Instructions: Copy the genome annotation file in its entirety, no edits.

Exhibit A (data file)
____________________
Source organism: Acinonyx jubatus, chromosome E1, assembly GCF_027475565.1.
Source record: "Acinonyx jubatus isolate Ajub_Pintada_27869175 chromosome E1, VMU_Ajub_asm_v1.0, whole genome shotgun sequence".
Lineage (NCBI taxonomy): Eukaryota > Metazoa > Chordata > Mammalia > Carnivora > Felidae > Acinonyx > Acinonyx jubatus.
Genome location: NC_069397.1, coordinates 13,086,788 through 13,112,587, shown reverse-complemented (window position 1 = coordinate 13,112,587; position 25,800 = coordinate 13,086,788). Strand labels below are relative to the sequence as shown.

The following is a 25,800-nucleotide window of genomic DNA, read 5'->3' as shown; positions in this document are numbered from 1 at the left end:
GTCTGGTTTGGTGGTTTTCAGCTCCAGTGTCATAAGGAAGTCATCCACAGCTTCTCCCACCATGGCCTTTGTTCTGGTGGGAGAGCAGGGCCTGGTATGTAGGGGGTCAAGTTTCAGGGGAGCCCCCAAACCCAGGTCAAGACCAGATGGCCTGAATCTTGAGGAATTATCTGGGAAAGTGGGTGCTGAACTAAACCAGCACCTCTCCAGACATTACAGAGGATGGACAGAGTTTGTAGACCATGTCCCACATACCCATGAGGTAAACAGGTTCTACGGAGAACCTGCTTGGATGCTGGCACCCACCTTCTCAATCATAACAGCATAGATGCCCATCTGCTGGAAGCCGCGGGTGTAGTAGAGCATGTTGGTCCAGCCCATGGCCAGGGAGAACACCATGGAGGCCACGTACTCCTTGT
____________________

Source organism: Acinonyx jubatus, chromosome E1, assembly GCF_027475565.1.
Source record: "Acinonyx jubatus isolate Ajub_Pintada_27869175 chromosome E1, VMU_Ajub_asm_v1.0, whole genome shotgun sequence".
Lineage (NCBI taxonomy): Eukaryota > Metazoa > Chordata > Mammalia > Carnivora > Felidae > Acinonyx > Acinonyx jubatus.
Genome location: NC_069397.1, coordinates 13,086,788 through 13,112,587, shown reverse-complemented (window position 1 = coordinate 13,112,587; position 25,800 = coordinate 13,086,788). Strand labels below are relative to the sequence as shown.

The following is a 25,800-nucleotide window of genomic DNA, read 5'->3' as shown; positions in this document are numbered from 1 at the left end:
GTCTGGTTTGGTGGTTTTCAGCTCCAGTGTCATAAGGAAGTCATCCACAGCTTCTCCCACCATGGCCTTTGTTCTGGTGGGAGAGCAGGGCCTGGTATGTAGGGGGTCAAGTTTCAGGGGAGCCCCCAAACCCAGGTCAAGACCAGATGGCCTGAATCTTGAGGAATTATCTGGGAAAGTGGGTGCTGAACTAAACCAGCACCTCTCCAGACATTACAGAGGATGGACAGAGTTTGTAGACCATGTCCCACATACCCATGAGGTAAACAGGTTCTACGGAGAACCTGCTTGGATGCTGGCACCCACCTTCTCAATCATAACAGCATAGATGCCCATCTGCTGGAAGCCGCGGGTGTAGTAGAGCATGTTGGTCCAGCCCATGGCCAGGGAGAACACCATGGAGGCCACGTACTCCTTGT